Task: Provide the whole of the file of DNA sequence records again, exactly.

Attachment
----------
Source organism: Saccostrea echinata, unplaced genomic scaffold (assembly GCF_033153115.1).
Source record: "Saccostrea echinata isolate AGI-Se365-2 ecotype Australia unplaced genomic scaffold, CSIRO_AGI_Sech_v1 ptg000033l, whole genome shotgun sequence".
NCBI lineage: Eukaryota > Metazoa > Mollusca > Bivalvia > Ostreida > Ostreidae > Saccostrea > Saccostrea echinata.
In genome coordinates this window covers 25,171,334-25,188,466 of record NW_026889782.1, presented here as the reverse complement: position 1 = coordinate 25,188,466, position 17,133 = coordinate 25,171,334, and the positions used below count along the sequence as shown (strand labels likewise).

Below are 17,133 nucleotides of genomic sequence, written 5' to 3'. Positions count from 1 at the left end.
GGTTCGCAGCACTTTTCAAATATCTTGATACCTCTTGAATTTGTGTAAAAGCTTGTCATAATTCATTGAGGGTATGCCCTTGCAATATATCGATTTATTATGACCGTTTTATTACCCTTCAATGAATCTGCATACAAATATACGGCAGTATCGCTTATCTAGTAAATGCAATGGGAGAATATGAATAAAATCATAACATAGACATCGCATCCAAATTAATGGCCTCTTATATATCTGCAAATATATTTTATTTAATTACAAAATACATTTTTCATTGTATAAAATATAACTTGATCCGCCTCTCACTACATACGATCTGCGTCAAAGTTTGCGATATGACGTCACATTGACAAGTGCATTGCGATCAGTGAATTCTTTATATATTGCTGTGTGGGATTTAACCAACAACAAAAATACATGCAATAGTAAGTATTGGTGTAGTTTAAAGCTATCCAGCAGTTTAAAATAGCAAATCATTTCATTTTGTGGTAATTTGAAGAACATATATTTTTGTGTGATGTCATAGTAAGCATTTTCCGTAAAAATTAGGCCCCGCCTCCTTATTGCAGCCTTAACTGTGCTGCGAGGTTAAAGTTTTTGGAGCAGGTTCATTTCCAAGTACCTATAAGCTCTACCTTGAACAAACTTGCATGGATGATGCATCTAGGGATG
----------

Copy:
Source organism: Saccostrea echinata, unplaced genomic scaffold (assembly GCF_033153115.1).
Source record: "Saccostrea echinata isolate AGI-Se365-2 ecotype Australia unplaced genomic scaffold, CSIRO_AGI_Sech_v1 ptg000033l, whole genome shotgun sequence".
NCBI lineage: Eukaryota > Metazoa > Mollusca > Bivalvia > Ostreida > Ostreidae > Saccostrea > Saccostrea echinata.
In genome coordinates this window covers 25,171,334-25,188,466 of record NW_026889782.1, presented here as the reverse complement: position 1 = coordinate 25,188,466, position 17,133 = coordinate 25,171,334, and the positions used below count along the sequence as shown (strand labels likewise).

Below are 17,133 nucleotides of genomic sequence, written 5' to 3'. Positions count from 1 at the left end.
GGTTCGCAGCACTTTTCAAATATCTTGATACCTCTTGAATTTGTGTAAAAGCTTGTCATAATTCATTGAGGGTATGCCCTTGCAATATATCGATTTATTATGACCGTTTTATTACCCTTCAATGAATCTGCATACAAATATACGGCAGTATCGCTTATCTAGTAAATGCAATGGGAGAATATGAATAAAATCATAACATAGACATCGCATCCAAATTAATGGCCTCTTATATATCTGCAAATATATTTTATTTAATTACAAAATACATTTTTCATTGTATAAAATATAACTTGATCCGCCTCTCACTACATACGATCTGCGTCAAAGTTTGCGATATGACGTCACATTGACAAGTGCATTGCGATCAGTGAATTCTTTATATATTGCTGTGTGGGATTTAACCAACAACAAAAATACATGCAATAGTAAGTATTGGTGTAGTTTAAAGCTATCCAGCAGTTTAAAATAGCAAATCATTTCATTTTGTGGTAATTTGAAGAACATATATTTTTGTGTGATGTCATAGTAAGCATTTTCCGTAAAAATTAGGCCCCGCCTCCTTATTGCAGCCTTAACTGTGCTGCGAGGTTAAAGTTTTTGGAGCAGGTTCATTTCCAAGTACCTATAAGCTCTACCTTGAACAAACTTGCATGGATGATGCATCTAGGGATG